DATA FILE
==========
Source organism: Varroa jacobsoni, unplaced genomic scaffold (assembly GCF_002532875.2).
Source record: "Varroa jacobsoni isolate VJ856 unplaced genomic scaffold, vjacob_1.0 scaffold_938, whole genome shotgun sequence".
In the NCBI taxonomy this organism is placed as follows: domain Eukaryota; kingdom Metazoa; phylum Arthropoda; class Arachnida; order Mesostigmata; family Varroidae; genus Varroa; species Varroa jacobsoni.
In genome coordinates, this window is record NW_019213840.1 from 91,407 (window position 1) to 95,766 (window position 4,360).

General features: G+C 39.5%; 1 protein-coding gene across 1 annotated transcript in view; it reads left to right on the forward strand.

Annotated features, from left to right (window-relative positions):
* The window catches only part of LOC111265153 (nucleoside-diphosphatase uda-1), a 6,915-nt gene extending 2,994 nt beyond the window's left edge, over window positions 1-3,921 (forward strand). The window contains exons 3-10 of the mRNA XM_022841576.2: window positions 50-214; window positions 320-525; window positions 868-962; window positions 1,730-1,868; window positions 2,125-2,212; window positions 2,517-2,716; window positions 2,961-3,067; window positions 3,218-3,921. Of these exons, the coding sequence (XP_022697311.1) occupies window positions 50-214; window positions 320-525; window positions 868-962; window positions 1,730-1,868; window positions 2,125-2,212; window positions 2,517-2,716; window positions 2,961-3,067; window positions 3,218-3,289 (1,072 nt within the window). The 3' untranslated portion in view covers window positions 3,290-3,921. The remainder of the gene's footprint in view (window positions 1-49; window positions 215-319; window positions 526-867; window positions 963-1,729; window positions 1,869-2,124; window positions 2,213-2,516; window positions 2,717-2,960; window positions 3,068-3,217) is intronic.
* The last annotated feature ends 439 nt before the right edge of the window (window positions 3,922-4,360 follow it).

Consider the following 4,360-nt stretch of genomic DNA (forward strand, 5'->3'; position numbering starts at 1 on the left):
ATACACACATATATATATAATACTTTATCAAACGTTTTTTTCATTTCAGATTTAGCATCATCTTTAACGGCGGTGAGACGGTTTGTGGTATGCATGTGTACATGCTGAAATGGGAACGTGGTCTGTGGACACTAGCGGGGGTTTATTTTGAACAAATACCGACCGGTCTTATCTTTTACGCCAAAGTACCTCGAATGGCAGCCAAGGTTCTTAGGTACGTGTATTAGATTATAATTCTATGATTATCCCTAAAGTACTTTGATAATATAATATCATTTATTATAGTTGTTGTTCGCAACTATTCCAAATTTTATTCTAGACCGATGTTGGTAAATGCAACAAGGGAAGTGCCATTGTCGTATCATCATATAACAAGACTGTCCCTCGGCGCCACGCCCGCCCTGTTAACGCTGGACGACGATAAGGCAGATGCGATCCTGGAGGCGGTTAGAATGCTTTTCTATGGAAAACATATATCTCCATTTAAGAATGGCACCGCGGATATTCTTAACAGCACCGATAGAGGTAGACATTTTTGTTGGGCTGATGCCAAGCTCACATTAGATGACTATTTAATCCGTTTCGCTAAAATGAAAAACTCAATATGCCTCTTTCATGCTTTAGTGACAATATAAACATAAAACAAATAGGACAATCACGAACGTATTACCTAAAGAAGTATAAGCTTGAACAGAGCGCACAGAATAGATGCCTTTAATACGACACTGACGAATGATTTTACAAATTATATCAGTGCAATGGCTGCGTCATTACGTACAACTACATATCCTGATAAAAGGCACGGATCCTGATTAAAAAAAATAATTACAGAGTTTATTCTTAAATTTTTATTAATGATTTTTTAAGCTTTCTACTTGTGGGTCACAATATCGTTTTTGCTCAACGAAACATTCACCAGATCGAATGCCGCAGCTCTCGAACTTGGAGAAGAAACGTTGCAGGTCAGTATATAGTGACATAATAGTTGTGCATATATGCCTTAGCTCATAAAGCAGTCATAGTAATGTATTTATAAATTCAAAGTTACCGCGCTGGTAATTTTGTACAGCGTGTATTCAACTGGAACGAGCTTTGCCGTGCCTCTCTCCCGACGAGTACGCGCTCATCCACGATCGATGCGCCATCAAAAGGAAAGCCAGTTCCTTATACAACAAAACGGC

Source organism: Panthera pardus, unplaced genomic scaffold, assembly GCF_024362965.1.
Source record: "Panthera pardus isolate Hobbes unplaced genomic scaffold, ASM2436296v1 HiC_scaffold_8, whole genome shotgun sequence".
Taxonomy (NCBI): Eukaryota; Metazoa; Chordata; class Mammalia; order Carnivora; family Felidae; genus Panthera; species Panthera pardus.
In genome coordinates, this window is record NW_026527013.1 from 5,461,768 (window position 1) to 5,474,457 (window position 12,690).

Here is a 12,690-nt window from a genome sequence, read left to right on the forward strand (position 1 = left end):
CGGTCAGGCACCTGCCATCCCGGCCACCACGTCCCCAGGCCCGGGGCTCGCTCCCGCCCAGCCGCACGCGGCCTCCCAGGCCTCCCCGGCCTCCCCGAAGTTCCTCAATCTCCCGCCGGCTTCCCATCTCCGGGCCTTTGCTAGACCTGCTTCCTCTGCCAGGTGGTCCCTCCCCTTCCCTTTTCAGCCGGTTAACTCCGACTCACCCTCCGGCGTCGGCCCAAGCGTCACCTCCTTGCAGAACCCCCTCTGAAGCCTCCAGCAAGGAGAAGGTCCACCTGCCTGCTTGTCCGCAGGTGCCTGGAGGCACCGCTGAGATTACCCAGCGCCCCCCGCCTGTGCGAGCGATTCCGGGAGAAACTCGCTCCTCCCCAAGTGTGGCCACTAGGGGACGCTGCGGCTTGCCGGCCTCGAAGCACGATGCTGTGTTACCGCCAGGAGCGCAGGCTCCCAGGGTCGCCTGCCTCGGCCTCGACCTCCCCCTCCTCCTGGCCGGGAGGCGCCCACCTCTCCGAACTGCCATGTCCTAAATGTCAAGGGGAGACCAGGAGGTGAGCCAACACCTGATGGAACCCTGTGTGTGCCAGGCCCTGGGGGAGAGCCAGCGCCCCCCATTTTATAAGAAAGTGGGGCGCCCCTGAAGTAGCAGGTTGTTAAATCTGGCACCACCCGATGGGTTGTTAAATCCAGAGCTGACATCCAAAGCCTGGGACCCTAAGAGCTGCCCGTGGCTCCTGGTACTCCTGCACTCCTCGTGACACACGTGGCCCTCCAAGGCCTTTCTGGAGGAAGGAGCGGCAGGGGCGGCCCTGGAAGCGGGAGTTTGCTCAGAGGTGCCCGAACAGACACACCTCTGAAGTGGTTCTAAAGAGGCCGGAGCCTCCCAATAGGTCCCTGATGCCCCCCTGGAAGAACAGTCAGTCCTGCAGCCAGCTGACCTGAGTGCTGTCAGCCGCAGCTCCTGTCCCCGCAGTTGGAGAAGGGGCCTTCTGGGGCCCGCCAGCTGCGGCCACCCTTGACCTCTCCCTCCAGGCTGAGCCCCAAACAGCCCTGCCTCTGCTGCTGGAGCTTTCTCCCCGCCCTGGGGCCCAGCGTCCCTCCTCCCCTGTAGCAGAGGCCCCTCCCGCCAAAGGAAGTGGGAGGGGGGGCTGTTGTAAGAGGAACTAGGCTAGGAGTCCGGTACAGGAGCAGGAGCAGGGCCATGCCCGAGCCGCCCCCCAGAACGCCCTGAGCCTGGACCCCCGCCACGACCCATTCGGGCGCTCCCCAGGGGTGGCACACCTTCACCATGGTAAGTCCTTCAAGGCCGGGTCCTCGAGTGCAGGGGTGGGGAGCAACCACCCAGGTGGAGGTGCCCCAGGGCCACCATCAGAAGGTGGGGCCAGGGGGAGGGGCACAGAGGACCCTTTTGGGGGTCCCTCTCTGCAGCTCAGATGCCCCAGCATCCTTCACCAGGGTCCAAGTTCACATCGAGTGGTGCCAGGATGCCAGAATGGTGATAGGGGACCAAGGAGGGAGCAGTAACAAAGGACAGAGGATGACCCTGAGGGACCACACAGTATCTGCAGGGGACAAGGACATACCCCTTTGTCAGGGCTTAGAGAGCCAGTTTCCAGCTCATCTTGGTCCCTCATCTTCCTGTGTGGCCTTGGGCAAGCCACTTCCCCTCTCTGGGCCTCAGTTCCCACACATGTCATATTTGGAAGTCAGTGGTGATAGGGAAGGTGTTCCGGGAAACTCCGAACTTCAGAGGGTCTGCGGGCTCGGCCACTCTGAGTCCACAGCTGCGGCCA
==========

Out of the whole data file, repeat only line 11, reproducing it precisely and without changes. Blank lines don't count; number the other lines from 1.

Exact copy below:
Source organism: Panthera pardus, unplaced genomic scaffold, assembly GCF_024362965.1.